And, in a nutshell, that was the problem with DARE. The message focused almost entirely on peer pressure and scare tactics. Once teens saw their friends experimenting with drugs without full-blown addiction, researchers found, the kids would throw out all of the DARE lessons. “Once that happens, they feel they have been lied to,” said Donald Lyman, a University of Kentucky researcher who has studied DARE, “and they reject the whole message.”

My daughter took the DARE program last year as a fifth-grader at Luella Merrett Elementary. I knew she had little clue at her age as to what drug abuse was and how it would affect someone’s life. But the things she did pick up bordered on absurdity. In one lesson, she was told by a DARE officer that her first drug experience would likely be at the hands of a gang member at knife-point. I told her it would be more likely be at half-time of a high school football game, with friends and no weapons involved.

There’s been no decision on which replacement program the Fort Worth ISD might adopt. Districts that have already shed DARE generally are using programs that move the drug-resistance education to middle school and high school. The curriculum is being handled by health/science teachers and counselors, with some input from law enforcement.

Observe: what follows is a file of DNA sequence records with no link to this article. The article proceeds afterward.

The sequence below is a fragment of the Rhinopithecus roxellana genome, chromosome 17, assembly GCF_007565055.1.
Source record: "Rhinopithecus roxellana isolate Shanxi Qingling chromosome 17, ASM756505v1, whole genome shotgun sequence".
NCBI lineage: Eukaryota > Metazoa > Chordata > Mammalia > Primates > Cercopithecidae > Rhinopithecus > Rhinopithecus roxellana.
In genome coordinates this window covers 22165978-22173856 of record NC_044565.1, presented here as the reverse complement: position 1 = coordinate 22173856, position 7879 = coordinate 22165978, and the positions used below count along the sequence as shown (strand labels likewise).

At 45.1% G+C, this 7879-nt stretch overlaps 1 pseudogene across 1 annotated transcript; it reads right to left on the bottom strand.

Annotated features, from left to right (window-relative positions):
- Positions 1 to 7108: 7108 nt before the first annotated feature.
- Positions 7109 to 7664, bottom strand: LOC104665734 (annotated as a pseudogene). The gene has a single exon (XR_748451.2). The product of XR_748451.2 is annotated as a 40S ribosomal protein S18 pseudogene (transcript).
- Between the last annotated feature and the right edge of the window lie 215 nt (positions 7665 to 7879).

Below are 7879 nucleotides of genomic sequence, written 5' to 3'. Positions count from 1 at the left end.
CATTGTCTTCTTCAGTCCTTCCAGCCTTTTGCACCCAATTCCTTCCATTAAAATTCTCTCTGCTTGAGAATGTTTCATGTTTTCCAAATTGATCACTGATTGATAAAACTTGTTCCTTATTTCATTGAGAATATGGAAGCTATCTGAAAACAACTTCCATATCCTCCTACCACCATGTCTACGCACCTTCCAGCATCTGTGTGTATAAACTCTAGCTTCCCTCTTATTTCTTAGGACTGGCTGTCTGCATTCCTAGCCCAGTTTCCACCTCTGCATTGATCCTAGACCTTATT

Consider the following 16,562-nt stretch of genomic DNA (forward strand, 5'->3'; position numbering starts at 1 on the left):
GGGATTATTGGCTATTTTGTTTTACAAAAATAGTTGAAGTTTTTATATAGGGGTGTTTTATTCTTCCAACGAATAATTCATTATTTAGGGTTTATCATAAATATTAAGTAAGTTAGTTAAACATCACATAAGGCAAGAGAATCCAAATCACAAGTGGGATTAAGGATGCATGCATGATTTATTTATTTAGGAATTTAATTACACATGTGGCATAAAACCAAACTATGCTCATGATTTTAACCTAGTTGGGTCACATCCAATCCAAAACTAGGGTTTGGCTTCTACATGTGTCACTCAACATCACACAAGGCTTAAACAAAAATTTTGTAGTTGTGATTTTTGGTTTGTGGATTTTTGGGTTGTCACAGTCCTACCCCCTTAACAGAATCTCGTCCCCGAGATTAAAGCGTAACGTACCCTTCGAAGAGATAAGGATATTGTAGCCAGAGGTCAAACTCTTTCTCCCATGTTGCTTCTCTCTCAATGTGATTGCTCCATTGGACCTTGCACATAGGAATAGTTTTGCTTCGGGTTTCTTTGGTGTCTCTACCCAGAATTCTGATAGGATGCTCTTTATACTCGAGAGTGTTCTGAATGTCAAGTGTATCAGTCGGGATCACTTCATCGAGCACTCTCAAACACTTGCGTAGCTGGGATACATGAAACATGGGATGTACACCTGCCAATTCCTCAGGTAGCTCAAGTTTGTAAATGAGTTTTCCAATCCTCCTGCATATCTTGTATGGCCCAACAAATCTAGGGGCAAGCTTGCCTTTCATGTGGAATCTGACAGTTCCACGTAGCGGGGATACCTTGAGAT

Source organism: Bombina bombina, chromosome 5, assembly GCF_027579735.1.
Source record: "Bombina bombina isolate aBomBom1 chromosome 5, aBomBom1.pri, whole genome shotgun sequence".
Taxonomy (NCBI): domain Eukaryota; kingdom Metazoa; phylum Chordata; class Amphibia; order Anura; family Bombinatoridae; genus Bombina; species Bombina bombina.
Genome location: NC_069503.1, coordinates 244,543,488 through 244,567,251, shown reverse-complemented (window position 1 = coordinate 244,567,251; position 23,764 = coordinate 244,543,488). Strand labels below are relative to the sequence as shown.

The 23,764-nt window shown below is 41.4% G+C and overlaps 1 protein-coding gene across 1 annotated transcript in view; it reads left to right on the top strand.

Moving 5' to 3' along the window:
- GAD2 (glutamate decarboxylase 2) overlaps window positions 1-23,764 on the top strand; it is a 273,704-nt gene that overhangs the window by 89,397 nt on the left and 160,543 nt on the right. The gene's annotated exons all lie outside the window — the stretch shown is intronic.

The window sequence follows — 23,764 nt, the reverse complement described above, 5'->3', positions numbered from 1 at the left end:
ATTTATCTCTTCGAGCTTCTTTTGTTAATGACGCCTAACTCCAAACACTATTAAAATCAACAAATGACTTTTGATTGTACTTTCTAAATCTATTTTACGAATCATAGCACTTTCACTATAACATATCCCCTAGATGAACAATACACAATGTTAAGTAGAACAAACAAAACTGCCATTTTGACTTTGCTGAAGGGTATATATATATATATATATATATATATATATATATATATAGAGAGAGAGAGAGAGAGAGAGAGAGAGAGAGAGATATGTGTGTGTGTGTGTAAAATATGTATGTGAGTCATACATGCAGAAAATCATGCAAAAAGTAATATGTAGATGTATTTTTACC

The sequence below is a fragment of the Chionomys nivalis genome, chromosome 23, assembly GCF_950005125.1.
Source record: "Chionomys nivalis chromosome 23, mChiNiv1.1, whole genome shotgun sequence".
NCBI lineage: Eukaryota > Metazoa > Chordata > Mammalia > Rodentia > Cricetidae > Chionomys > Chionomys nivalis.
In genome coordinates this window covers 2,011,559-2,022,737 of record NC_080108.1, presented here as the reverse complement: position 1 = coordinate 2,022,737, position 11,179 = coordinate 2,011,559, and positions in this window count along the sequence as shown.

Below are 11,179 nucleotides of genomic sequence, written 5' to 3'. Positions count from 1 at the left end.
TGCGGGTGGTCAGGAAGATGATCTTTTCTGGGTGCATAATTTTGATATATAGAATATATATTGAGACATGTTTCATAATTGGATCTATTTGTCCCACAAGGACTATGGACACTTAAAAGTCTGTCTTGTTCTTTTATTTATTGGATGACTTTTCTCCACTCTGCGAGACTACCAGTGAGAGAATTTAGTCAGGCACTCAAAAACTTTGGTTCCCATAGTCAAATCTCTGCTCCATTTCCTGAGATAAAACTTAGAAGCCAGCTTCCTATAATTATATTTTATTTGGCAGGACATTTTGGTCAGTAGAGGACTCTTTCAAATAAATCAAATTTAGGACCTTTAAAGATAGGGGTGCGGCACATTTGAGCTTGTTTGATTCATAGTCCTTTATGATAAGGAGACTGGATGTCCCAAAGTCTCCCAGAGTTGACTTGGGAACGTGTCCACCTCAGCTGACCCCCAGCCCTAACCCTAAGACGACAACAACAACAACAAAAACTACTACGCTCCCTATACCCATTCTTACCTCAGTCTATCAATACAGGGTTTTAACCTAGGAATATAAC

But if educators are serious about drug abuse prevention, a change in the mindset that the DARE program fostered for 30 years is needed. DARE told students about most of the reasons for drug abuse — peer pressure, low self-esteem, parental abuse — but had a blind spot about the most obvious reason: pleasure. Jonathan Zimmerman, a history professor at New York University who has studied alcohol and drug education programs, believes that schools must be more honest with students if any of these programs are to work.

“Most adults probably fear that any acknowledgment of pleasure will increase the allure of these activities,” Zimmerman recently wrote. “But students already know the joy of sex, alcohol, and drugs. They know it from film and television; they know it from popular music; they know it, sometimes, from their own experience. What they don’t know — or don’t understand —are the dangers that these pleasures can bring. But we’ll never persuade our children to take heed of the dangers if we continue to lie or dissemble about the pleasures.”

Staff writer Jeff Prince contributed to this story.